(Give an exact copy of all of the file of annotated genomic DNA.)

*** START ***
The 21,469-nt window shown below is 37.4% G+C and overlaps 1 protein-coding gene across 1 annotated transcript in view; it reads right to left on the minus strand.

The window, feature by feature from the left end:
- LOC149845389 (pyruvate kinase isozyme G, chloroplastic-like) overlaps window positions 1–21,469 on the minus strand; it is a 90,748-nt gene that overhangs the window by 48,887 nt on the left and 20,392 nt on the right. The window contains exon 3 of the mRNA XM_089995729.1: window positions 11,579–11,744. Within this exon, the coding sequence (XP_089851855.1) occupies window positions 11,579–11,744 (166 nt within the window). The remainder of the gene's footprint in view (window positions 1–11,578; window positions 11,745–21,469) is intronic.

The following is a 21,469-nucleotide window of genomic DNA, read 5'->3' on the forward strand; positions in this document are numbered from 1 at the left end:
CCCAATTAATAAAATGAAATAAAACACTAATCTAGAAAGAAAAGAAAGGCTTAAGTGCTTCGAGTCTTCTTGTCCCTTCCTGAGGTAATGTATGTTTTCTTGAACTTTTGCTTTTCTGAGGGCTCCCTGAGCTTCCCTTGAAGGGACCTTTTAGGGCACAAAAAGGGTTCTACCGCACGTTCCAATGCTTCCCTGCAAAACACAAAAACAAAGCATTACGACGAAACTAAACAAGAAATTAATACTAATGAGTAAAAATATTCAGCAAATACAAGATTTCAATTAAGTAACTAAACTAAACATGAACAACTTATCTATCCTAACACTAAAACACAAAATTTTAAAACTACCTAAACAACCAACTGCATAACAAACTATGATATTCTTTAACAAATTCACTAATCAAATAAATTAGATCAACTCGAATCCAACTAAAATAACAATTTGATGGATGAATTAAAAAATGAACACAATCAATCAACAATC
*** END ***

The 21,469-nt window shown below is 37.4% G+C and overlaps 1 protein-coding gene across 1 annotated transcript in view; it reads right to left on the minus strand.

The window, feature by feature from the left end:
- LOC149845389 (pyruvate kinase isozyme G, chloroplastic-like) overlaps window positions 1–21,469 on the minus strand; it is a 90,748-nt gene that overhangs the window by 48,887 nt on the left and 20,392 nt on the right. The window contains exon 3 of the mRNA XM_089995729.1: window positions 11,579–11,744. Within this exon, the coding sequence (XP_089851855.1) occupies window positions 11,579–11,744 (166 nt within the window). The remainder of the gene's footprint in view (window positions 1–11,578; window positions 11,745–21,469) is intronic.

The following is a 21,469-nucleotide window of genomic DNA, read 5'->3' on the forward strand; positions in this document are numbered from 1 at the left end:
CCCAATTAATAAAATGAAATAAAACACTAATCTAGAAAGAAAAGAAAGGCTTAAGTGCTTCGAGTCTTCTTGTCCCTTCCTGAGGTAATGTATGTTTTCTTGAACTTTTGCTTTTCTGAGGGCTCCCTGAGCTTCCCTTGAAGGGACCTTTTAGGGCACAAAAAGGGTTCTACCGCACGTTCCAATGCTTCCCTGCAAAACACAAAAACAAAGCATTACGACGAAACTAAACAAGAAATTAATACTAATGAGTAAAAATATTCAGCAAATACAAGATTTCAATTAAGTAACTAAACTAAACATGAACAACTTATCTATCCTAACACTAAAACACAAAATTTTAAAACTACCTAAACAACCAACTGCATAACAAACTATGATATTCTTTAACAAATTCACTAATCAAATAAATTAGATCAACTCGAATCCAACTAAAATAACAATTTGATGGATGAATTAAAAAATGAACACAATCAATCAACAATC